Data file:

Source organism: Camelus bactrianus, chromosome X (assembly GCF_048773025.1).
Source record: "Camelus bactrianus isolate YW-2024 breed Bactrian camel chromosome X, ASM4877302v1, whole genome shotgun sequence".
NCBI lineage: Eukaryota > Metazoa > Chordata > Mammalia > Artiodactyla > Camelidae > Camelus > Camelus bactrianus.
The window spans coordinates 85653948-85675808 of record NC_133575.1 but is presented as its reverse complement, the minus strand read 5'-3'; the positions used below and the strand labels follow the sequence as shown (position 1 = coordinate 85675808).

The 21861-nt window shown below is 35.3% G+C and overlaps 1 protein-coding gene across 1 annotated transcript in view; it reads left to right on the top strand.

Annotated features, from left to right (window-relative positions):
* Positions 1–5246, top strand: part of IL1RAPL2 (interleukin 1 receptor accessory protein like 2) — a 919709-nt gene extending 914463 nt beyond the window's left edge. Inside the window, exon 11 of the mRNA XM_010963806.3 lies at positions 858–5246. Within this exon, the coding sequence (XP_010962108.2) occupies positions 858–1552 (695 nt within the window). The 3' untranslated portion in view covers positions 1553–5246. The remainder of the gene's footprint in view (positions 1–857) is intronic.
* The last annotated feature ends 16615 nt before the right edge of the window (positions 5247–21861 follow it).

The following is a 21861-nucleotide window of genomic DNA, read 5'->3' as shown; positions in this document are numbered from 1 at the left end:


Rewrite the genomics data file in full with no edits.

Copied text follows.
Source organism: Camelus bactrianus, chromosome X (assembly GCF_048773025.1).
Source record: "Camelus bactrianus isolate YW-2024 breed Bactrian camel chromosome X, ASM4877302v1, whole genome shotgun sequence".
NCBI lineage: Eukaryota > Metazoa > Chordata > Mammalia > Artiodactyla > Camelidae > Camelus > Camelus bactrianus.
The window spans coordinates 85653948-85675808 of record NC_133575.1 but is presented as its reverse complement, the minus strand read 5'-3'; the positions used below and the strand labels follow the sequence as shown (position 1 = coordinate 85675808).

The 21861-nt window shown below is 35.3% G+C and overlaps 1 protein-coding gene across 1 annotated transcript in view; it reads left to right on the top strand.

Annotated features, from left to right (window-relative positions):
* Positions 1–5246, top strand: part of IL1RAPL2 (interleukin 1 receptor accessory protein like 2) — a 919709-nt gene extending 914463 nt beyond the window's left edge. Inside the window, exon 11 of the mRNA XM_010963806.3 lies at positions 858–5246. Within this exon, the coding sequence (XP_010962108.2) occupies positions 858–1552 (695 nt within the window). The 3' untranslated portion in view covers positions 1553–5246. The remainder of the gene's footprint in view (positions 1–857) is intronic.
* The last annotated feature ends 16615 nt before the right edge of the window (positions 5247–21861 follow it).

The following is a 21861-nucleotide window of genomic DNA, read 5'->3' as shown; positions in this document are numbered from 1 at the left end: